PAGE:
Matter-of-fact writing and great images. Very well done.

And I think you've just made Product Hunt insiders a lot more popular...


Fair enough but https://cdn-images-1.medium.com/max/800/1*reUE0OYzV119seobZY... really feels like the only real takeaway I have from that post.


I thought you struck a good tone while pointing out the insider advantage and how everybody seems to take its existence for granted in their descriptions of how to succeed. It certainly didn't come across to me as haterating.


Surely if your app's sole source of success is a spending a short amount of time on some website's front page, you have bigger issues with your business strategy?

Go back a few years and everyone used to talk about their struggles getting featured on TechCrunch; I didn't believe it was make-or-break back then either.


He is just pointing that game is rigged and a lot of articles promote how egalitarian everything is, how it is meritocracy. As someone also pointed out, there is somewhat similar thing here as well, just, I feel it is more clear what is happening.

Yes, it is like TechCrunch :).


A big challenge super early companies/products have is getting eyeballs on the product. PH can get you thousands of users with little to no effort. So it's not about your product living or dying from PH, but it can take startups months to get that kind of feedback from users using the product. It won't determine success, but can certainly put you on that path.

We ended up being featured on PH's front page after one of these "insiders" found us on twitter, and posted us. Had no affiliation to us. Got hundreds of upvotes, and thousands of users to try our product out. Over time we lost all our PH users, but the feedback from them was awesome, and is likely what has kept us around 6 months later.

So not the sole reason, but definitely a significant one.


The way I look at is as an opportunity cost for both producers and consumers.

In place of a valuable app/product, what the consumers would get is a lemon.


The only time I ever hear about Product Hunt is in the once- in- a- blue- moon posts like this I see about it on HN.

Do people take PH seriously?


It reminds me of TechCrunch some years back. A Silicon Valley echo chamber perceived as a gateway to success, with a heavy emphasis on an initial "launch" bump. Maybe helpful for getting investor attention and media coverage within that techie bubble, but not so much for building a sustainable customer base. Product Hunt is the same but with a thicker veneer of openness.


It's taken very seriously by the tech-savvy but non-engineering business crowd. Especially with their implementation of AMAs with VCs/founders. (But very few with actual technical discussion)


At the end of the day, it's basically a link aggregator, how serious of a tone should we even take with it?

Just as a consumer, in my mind PH is just a place with some links to newly launched "stuff".

People seem to want to hit the top of PH and HN but at the end of the day both are probably as valuable as a medium-popularity subreddit if you're just looking for advertising. One difference being that HN comments have always seemed more (for lack of a better word) worthwhile.


I don't know about seriously but I used to like it a lot more when it was just a list of new apps and sites. Now there is a bunch of big pictures I ignore and a narrow band of 4-5 apps and a bunch of other stuff I don't go to producthunt for.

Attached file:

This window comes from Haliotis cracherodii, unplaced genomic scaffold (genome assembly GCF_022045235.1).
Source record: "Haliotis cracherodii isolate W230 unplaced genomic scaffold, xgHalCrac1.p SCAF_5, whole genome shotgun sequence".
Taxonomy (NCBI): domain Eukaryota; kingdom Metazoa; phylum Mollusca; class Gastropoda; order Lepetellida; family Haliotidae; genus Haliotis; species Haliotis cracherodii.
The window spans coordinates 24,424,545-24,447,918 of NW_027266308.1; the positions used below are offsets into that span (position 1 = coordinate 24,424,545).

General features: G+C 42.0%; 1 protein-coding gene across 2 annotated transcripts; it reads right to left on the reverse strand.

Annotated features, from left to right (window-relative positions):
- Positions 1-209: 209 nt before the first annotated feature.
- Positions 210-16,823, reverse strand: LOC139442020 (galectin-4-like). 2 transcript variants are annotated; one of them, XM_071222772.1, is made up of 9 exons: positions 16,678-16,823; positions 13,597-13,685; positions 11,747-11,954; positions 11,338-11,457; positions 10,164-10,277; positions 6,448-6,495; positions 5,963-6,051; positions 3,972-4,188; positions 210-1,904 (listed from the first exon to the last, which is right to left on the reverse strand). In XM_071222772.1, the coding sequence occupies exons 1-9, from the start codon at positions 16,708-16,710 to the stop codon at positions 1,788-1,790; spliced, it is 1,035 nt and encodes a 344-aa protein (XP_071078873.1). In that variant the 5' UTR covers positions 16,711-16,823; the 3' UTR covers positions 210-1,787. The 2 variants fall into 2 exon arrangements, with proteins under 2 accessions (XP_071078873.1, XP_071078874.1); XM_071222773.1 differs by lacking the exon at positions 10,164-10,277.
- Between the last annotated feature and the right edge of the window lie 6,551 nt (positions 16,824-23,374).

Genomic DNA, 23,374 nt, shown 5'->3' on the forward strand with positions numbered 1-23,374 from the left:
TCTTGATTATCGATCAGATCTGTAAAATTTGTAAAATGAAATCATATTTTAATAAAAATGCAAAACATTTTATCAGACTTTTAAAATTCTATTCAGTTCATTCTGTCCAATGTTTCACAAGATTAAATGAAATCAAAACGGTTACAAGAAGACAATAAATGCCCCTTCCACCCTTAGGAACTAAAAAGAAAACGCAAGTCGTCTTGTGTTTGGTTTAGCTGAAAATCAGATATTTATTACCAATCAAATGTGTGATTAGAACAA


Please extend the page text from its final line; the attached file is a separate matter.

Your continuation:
I am so happy to read this article and I commend Ben Wheeler on bringing it to light. I had written a similar article in July but did not publish it as I was promoting a new version of my site. I was afraid to speak out because I believed it would hurt my chances of getting funded. I should have gone with my convictions. I have now published it. [1]

Ryan Hoover has not only outsourced VC product discovery, he has outsourced its class system too. It's incredibly disheartening to be outside the loop, trying to get your product noticed, and submitting it to what you think is a free system only to have other products by well-connected insiders block it out.

When I saw Hoover and Jason Calacanis congratulating each other on Twitter I knew immediately what was going on. Despite multiple emails, Hoover wouldn't even give me access so I could comment on competing products. I'm glad this is coming back to bite him and his investors too -- they went along with it.

I don't expect anything to change because sites are a reflection of the personality of the people who run them and Hoover has already shown he is completely corrupt. Meet the new boss, same as the old boss.

[1]http://newslines.org/blog/the-new-gatekeeper/


None of these people are bosses or gatekeepers!

Even if I gave you a magical power where anytime you wanted your site would simultaneously be posted on Techcrunch, #1 on HN and #1 on Product Hunt, it probably would make no difference in your success or failure. The bosses and gatekeepers are the people that try your product once, and decide if it is better than the 500 things they are already doing in their lives.

You can spend your whole life getting caught up in the perceived unfairness of it all, but that isn't going to help your company become any more successful. The tech press (and quite a few startup communities) are sirens that call you in and try to sabotage you in every way possible. Just ignore them, or at least minimize how much they are affecting your mental state.


The tech press affects primarily two things:

(1) Your ability to raise early-stage funding

(2) Your ability to hire engineering & product talent